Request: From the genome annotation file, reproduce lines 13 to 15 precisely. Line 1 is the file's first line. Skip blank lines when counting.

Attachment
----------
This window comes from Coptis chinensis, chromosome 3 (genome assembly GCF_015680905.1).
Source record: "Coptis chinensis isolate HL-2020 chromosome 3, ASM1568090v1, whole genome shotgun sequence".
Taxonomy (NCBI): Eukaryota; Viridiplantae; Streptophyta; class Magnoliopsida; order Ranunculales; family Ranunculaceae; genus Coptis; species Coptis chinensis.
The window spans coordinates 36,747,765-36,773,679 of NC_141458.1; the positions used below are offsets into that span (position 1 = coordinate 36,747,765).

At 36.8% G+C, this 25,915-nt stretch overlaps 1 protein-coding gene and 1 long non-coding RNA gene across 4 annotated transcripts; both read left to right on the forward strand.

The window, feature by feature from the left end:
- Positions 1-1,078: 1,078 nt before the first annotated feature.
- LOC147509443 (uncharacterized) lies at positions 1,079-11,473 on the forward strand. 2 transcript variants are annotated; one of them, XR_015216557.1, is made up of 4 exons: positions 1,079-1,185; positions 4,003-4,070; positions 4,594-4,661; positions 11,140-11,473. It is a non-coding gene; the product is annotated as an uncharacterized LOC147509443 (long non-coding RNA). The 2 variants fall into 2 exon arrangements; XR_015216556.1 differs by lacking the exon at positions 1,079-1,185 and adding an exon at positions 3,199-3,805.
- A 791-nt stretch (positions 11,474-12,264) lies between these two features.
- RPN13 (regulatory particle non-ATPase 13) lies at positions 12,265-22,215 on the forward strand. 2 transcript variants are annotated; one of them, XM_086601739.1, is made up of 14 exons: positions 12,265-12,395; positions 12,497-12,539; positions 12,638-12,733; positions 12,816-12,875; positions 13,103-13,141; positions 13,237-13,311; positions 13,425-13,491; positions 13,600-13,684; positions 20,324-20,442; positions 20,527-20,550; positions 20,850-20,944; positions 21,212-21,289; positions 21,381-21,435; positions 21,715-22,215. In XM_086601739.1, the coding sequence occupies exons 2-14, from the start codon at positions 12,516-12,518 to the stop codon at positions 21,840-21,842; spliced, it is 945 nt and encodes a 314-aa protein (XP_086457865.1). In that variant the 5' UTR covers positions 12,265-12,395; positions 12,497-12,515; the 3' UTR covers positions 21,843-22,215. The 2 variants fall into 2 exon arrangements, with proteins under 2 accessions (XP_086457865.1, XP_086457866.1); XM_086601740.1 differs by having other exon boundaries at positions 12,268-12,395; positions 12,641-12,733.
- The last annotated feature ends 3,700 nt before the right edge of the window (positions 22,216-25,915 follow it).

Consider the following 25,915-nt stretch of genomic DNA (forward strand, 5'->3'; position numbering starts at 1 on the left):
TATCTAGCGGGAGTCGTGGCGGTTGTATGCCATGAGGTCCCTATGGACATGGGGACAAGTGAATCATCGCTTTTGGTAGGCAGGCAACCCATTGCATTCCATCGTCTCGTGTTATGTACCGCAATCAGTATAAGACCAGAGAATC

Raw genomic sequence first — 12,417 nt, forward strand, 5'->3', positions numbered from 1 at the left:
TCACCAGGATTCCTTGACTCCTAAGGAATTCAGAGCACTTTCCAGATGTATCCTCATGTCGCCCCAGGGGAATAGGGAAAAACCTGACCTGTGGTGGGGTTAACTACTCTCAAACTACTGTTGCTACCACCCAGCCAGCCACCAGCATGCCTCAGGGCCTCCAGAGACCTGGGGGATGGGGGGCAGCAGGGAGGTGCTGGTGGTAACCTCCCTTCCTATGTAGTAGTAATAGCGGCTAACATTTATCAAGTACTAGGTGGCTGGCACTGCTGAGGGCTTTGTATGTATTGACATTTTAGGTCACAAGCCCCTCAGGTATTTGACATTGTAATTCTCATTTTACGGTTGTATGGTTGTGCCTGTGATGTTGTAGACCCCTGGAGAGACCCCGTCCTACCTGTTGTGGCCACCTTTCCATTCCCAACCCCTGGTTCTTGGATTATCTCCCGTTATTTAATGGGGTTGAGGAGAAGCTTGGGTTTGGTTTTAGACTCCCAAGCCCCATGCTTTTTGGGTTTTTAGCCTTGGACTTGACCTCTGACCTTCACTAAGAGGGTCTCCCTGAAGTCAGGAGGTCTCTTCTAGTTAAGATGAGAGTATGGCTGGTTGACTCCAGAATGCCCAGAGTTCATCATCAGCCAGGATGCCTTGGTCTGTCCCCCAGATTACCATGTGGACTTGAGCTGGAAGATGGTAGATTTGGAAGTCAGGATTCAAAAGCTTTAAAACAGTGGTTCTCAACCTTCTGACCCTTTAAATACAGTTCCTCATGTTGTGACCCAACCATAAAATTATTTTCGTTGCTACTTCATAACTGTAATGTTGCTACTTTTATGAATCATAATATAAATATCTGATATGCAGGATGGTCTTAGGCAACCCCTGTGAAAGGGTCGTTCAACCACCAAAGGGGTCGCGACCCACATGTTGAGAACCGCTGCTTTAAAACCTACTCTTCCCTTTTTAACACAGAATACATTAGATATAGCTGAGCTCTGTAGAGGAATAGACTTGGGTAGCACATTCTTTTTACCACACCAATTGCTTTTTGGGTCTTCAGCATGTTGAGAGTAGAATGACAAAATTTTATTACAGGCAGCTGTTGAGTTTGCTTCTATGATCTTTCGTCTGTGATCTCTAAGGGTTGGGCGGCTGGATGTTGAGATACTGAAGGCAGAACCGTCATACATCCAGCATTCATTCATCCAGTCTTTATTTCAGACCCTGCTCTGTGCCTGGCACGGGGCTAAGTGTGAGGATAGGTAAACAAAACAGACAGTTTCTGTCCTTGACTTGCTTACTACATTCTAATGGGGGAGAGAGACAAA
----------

TATCTAGCGGGAGTCGTGGCGGTTGTATGCCATGAGGTCCCTATGGACATGGGGACAAGTGAATCATCGCTTTTGGTAGGCAGGCAACCCATTGCATTCCATCGTCTCGTGTTATGTACCGCAATCAGTATAAGACCAGAGAATC

Raw genomic sequence first — 12,417 nt, forward strand, 5'->3', positions numbered from 1 at the left:
TCACCAGGATTCCTTGACTCCTAAGGAATTCAGAGCACTTTCCAGATGTATCCTCATGTCGCCCCAGGGGAATAGGGAAAAACCTGACCTGTGGTGGGGTTAACTACTCTCAAACTACTGTTGCTACCACCCAGCCAGCCACCAGCATGCCTCAGGGCCTCCAGAGACCTGGGGGATGGGGGGCAGCAGGGAGGTGCTGGTGGTAACCTCCCTTCCTATGTAGTAGTAATAGCGGCTAACATTTATCAAGTACTAGGTGGCTGGCACTGCTGAGGGCTTTGTATGTATTGACATTTTAGGTCACAAGCCCCTCAGGTATTTGACATTGTAATTCTCATTTTACGGTTGTATGGTTGTGCCTGTGATGTTGTAGACCCCTGGAGAGACCCCGTCCTACCTGTTGTGGCCACCTTTCCATTCCCAACCCCTGGTTCTTGGATTATCTCCCGTTATTTAATGGGGTTGAGGAGAAGCTTGGGTTTGGTTTTAGACTCCCAAGCCCCATGCTTTTTGGGTTTTTAGCCTTGGACTTGACCTCTGACCTTCACTAAGAGGGTCTCCCTGAAGTCAGGAGGTCTCTTCTAGTTAAGATGAGAGTATGGCTGGTTGACTCCAGAATGCCCAGAGTTCATCATCAGCCAGGATGCCTTGGTCTGTCCCCCAGATTACCATGTGGACTTGAGCTGGAAGATGGTAGATTTGGAAGTCAGGATTCAAAAGCTTTAAAACAGTGGTTCTCAACCTTCTGACCCTTTAAATACAGTTCCTCATGTTGTGACCCAACCATAAAATTATTTTCGTTGCTACTTCATAACTGTAATGTTGCTACTTTTATGAATCATAATATAAATATCTGATATGCAGGATGGTCTTAGGCAACCCCTGTGAAAGGGTCGTTCAACCACCAAAGGGGTCGCGACCCACATGTTGAGAACCGCTGCTTTAAAACCTACTCTTCCCTTTTTAACACAGAATACATTAGATATAGCTGAGCTCTGTAGAGGAATAGACTTGGGTAGCACATTCTTTTTACCACACCAATTGCTTTTTGGGTCTTCAGCATGTTGAGAGTAGAATGACAAAATTTTATTACAGGCAGCTGTTGAGTTTGCTTCTATGATCTTTCGTCTGTGATCTCTAAGGGTTGGGCGGCTGGATGTTGAGATACTGAAGGCAGAACCGTCATACATCCAGCATTCATTCATCCAGTCTTTATTTCAGACCCTGCTCTGTGCCTGGCACGGGGCTAAGTGTGAGGATAGGTAAACAAAACAGACAGTTTCTGTCCTTGACTTGCTTACTACATTCTAATGGGGGAGAGAGACAAA